Location: College Park Marriott Hotel & Conference Center
Total registered participants: 593
Full Research Papers: 44 (acceptance rate 33%)
Rates (listed in GBP):
Sessions for Interaction and Engagement Proposals
iSchools Partnerships and Practices Proposals
Keynotes Chair: Dan Russell, Google, Inc.
Conference Coordinator: Clark Heideger, iSchools Inc.
Conference Management: Mary Kendig, University of Maryland
The following awards were presented at iConference 2019.
Doctoral Dissertation Award
This award recognizes the most outstanding dissertation of the preceding year. Each member iSchool was invited to submit one dissertation for blind review by an international jury made up of iSchool leadership and faculty. The winner received $2,500 U.S., the runner up $1,000 U.S.
2019 Runner Up
Lee Dirks Award for Best Paper
Sponsored in 2019 by Emerald Publishing, the Lee Dirks Award is presented to the author(s) of the conference’s most outstanding full research paper. The award includes a prize of $5,000 U.S. This award honors the memory of Lee Dirks of Microsoft Research, long-time friend and supporter of the iConference. Click here for past winners.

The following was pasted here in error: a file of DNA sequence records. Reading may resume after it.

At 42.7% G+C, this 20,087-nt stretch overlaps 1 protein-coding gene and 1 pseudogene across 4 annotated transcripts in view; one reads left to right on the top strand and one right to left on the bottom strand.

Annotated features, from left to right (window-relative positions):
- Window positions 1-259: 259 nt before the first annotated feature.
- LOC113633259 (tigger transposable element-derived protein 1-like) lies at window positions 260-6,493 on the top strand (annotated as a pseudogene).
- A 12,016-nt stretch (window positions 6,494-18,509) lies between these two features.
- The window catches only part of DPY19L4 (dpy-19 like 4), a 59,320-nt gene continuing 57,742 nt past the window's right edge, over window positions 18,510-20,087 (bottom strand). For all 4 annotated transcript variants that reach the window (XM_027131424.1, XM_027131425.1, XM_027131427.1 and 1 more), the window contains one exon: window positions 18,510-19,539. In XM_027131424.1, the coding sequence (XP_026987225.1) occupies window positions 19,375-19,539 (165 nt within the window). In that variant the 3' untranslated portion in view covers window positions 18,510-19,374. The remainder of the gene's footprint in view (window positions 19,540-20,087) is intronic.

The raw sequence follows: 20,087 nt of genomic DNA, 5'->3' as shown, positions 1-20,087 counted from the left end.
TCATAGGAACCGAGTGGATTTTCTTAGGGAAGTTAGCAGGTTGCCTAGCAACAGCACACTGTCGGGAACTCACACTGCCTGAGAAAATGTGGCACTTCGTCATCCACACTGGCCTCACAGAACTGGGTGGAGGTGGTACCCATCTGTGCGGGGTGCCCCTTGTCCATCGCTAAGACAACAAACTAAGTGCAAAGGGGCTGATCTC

2019 Winning Paper
Runners Up, in alphabetical order:
Title: Documenting the Undocumented: Privacy and Security Guidelines for Humanitarian Work with Irregular Migrants
Title: The Innovation Ecology: Collaborative Information, Community Support, and Policy in A Creative Technology Community
Title: Understanding Change in a Dynamic Complex Digital Object: Reading Categories of Change out of Patch Notes Documents
Best Short Research Paper
Runners up, in alphabetical order:
Title: Looking for Group: Live Streaming Programming for Small Audiences
Title: Proposing “Mobile, Finance, and Information” Toolkit for Financial Inclusion of the Poor in Developing Countries
Title: Public-Private Partnerships in Data Services: Learning From Genealogy
Finalists were selected based on their abstract submissions, and the winner determined based on their resulting presentation at the conference.
Runners up, in alphabetical order:
Title: The Economic Value of Personal Information Under the Situation of Information Leakage
Title: Leaving No One Behind: Preparing China’s Public Librarians for Providing Multicultural Services to Ethnic Minorities
Title: Towards a Domain Ontology for Data Assemblages
Blue Sky Papers Awards
Awards for this special track were funded by a grant from the Computer Research Association, with $1,000 going to the first place paper, $750 to second and $500 to third.
Monday, April 1, 2019, 8:30 am